• The method and system for optimizing the operation of the vital sign monitor includes providing each patient with a unique patient identification device that can be read by the vital sign monitor. As an illustrated example, the patient identification device can include a bar code attached to the patient that can be automatically read by a bar code reader of the vital sign monitor. Alternatively, the patient's identification device can be an RF tag that can be detected by a RF detector included within the vital sign monitor.
  • Once the vital sign monitor has obtained the patient identification information from the patient, such as through the use of the bar code scanner, the vital sign monitor communicates with an electronic medical records database that includes historic information for the patient identified by the patient identification information. Preferably, the medical records database includes historic patient data measurements and other medically relevant information for the patient. This includes but is not limited to patient vital sign data and patient demographic data (e.g. weight, height, age, diagnosis, gender). The historic measurements and medical information is uploaded into the vital sign monitor such that the vital sign monitor can optimize the operation of the vital sign measurement processes based upon the historic data.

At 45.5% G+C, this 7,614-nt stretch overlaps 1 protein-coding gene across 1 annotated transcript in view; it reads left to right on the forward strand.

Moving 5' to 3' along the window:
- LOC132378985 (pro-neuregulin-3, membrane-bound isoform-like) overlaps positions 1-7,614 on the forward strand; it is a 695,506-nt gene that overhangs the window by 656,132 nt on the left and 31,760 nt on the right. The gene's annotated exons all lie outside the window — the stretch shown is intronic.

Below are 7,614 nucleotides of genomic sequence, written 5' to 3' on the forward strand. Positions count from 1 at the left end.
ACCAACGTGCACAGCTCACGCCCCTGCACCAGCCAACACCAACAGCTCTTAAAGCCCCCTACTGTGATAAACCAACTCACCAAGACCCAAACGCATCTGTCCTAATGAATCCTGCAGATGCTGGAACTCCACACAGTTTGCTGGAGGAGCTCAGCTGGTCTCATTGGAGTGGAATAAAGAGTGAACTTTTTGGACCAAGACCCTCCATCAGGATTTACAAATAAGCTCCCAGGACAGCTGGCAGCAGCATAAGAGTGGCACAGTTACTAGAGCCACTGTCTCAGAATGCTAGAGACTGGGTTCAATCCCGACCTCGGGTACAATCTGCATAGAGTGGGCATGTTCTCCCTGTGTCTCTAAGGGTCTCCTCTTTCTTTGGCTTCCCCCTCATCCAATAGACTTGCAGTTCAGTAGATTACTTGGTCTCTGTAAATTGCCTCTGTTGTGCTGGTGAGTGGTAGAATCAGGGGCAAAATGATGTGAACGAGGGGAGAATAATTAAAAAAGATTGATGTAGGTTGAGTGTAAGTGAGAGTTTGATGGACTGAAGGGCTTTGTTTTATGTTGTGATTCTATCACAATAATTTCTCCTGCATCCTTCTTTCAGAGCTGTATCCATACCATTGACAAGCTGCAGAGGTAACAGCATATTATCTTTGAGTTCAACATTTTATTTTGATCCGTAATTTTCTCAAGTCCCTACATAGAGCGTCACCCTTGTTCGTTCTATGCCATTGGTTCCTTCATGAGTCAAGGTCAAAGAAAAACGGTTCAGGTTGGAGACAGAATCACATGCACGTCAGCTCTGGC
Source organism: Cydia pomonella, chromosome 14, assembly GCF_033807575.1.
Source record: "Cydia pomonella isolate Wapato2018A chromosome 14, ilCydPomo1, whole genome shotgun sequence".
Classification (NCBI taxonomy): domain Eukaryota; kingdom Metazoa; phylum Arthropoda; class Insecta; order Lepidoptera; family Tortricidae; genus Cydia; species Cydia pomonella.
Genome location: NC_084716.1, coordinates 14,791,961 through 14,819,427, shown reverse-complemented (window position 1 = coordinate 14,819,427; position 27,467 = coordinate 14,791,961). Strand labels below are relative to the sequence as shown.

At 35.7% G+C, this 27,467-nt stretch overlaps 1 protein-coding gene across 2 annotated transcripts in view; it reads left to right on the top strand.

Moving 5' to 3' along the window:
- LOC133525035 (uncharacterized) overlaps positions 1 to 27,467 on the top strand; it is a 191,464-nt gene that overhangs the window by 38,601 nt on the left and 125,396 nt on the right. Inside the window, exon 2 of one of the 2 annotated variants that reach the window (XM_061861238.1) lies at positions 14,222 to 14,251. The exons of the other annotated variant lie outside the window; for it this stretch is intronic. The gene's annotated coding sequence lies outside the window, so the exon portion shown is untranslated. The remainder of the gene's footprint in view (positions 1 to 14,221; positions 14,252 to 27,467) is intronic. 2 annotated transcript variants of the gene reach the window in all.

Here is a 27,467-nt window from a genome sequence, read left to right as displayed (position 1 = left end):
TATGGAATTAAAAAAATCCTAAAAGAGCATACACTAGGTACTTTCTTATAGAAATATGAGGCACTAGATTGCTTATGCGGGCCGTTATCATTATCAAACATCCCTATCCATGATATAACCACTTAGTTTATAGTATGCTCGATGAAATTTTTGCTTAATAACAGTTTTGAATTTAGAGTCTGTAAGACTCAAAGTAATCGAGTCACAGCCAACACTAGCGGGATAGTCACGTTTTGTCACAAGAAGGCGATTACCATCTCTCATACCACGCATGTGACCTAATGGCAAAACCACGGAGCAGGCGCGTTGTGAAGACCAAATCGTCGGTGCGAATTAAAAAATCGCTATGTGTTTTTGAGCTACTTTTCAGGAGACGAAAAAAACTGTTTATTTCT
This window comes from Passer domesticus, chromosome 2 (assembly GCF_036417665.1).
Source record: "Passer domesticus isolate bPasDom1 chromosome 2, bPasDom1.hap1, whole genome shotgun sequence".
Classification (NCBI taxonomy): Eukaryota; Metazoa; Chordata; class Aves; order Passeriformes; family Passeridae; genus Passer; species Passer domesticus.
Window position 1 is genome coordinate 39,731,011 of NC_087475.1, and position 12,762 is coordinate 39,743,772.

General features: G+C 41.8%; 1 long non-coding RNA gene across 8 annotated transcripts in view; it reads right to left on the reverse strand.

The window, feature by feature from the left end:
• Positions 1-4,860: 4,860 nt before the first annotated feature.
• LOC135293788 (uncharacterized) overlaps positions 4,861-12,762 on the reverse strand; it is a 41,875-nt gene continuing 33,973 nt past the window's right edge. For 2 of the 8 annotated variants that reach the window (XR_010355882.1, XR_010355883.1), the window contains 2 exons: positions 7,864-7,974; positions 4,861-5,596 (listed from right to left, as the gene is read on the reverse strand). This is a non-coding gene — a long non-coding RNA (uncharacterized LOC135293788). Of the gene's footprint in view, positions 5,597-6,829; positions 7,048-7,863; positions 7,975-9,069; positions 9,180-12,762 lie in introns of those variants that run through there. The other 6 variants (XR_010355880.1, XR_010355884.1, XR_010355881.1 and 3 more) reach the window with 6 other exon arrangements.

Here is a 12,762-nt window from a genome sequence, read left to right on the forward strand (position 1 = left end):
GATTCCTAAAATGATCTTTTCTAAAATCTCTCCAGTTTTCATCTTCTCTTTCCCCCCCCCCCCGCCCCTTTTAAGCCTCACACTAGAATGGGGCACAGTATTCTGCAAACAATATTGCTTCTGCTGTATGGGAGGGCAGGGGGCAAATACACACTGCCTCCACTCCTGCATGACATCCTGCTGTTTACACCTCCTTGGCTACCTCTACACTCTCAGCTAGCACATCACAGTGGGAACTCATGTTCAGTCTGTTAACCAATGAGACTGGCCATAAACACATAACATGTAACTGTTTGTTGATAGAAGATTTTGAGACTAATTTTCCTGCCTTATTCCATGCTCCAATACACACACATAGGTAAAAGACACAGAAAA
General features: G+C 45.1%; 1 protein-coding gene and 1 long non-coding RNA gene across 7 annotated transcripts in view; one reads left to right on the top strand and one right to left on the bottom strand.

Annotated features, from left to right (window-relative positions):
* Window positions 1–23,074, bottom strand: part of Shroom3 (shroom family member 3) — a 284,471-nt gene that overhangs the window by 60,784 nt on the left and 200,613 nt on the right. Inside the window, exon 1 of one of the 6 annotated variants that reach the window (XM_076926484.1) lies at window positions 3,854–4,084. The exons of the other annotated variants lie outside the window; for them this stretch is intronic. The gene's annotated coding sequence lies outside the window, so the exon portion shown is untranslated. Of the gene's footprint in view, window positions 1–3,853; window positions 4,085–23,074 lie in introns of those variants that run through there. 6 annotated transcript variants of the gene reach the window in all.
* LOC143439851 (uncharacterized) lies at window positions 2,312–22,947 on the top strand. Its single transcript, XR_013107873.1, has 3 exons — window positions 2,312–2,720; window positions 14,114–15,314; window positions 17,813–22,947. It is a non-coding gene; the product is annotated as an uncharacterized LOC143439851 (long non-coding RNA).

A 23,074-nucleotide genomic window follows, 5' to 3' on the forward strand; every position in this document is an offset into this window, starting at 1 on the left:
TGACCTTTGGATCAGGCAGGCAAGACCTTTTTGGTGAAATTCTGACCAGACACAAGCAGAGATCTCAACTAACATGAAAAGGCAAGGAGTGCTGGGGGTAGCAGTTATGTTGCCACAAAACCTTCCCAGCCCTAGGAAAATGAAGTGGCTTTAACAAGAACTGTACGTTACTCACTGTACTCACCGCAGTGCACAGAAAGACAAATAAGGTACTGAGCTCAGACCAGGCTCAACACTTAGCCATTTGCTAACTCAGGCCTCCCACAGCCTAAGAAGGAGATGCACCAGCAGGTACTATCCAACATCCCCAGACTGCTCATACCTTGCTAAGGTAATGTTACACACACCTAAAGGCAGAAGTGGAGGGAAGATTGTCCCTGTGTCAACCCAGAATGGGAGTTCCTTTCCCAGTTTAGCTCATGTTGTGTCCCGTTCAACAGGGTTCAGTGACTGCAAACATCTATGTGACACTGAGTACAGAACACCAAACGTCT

• Upon receiving the historic patient information, the vital sign monitor sets alarm limits for various vital sign parameters being obtained from the patient. As an example, maximum and minimum thresholds can be set for the patient's heart rate, oxygen saturation and temperature based upon reference values determined from past measurement cycles.
  • In addition to setting alarm limits, the vital sign monitor can automatically adjust the operation of the vitals sign monitor based upon measurements taken during preceding measurement cycles. Specifically, for blood pressure measurements the vital sign monitor can adjust the initial inflation pressure based upon the systolic pressure measured over several prior measurement cycles. The adjustment of the initial inflation pressure eliminates over-inflation of the pressure cuff and optimizes the blood pressure measurement cycle.